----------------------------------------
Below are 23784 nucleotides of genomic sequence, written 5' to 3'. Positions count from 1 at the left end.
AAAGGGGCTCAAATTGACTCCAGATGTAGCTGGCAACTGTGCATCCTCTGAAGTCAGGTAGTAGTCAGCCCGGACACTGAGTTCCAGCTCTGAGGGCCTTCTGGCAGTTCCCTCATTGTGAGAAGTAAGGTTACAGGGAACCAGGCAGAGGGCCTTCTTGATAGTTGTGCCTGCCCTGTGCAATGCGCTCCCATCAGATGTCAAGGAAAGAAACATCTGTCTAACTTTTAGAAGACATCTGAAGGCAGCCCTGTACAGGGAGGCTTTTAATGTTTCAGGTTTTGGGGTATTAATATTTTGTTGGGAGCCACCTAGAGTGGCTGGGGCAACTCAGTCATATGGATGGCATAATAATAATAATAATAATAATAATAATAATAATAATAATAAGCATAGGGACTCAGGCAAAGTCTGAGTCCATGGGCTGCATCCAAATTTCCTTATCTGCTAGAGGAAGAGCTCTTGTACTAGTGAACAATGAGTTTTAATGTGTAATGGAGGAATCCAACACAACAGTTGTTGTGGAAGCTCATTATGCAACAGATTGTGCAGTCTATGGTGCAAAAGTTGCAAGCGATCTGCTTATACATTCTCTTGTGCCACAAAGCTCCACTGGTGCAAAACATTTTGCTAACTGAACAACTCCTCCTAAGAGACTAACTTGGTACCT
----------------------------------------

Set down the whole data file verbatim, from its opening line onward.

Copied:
Below are 23784 nucleotides of genomic sequence, written 5' to 3'. Positions count from 1 at the left end.
AAAGGGGCTCAAATTGACTCCAGATGTAGCTGGCAACTGTGCATCCTCTGAAGTCAGGTAGTAGTCAGCCCGGACACTGAGTTCCAGCTCTGAGGGCCTTCTGGCAGTTCCCTCATTGTGAGAAGTAAGGTTACAGGGAACCAGGCAGAGGGCCTTCTTGATAGTTGTGCCTGCCCTGTGCAATGCGCTCCCATCAGATGTCAAGGAAAGAAACATCTGTCTAACTTTTAGAAGACATCTGAAGGCAGCCCTGTACAGGGAGGCTTTTAATGTTTCAGGTTTTGGGGTATTAATATTTTGTTGGGAGCCACCTAGAGTGGCTGGGGCAACTCAGTCATATGGATGGCATAATAATAATAATAATAATAATAATAATAATAATAATAATAAGCATAGGGACTCAGGCAAAGTCTGAGTCCATGGGCTGCATCCAAATTTCCTTATCTGCTAGAGGAAGAGCTCTTGTACTAGTGAACAATGAGTTTTAATGTGTAATGGAGGAATCCAACACAACAGTTGTTGTGGAAGCTCATTATGCAACAGATTGTGCAGTCTATGGTGCAAAAGTTGCAAGCGATCTGCTTATACATTCTCTTGTGCCACAAAGCTCCACTGGTGCAAAACATTTTGCTAACTGAACAACTCCTCCTAAGAGACTAACTTGGTACCT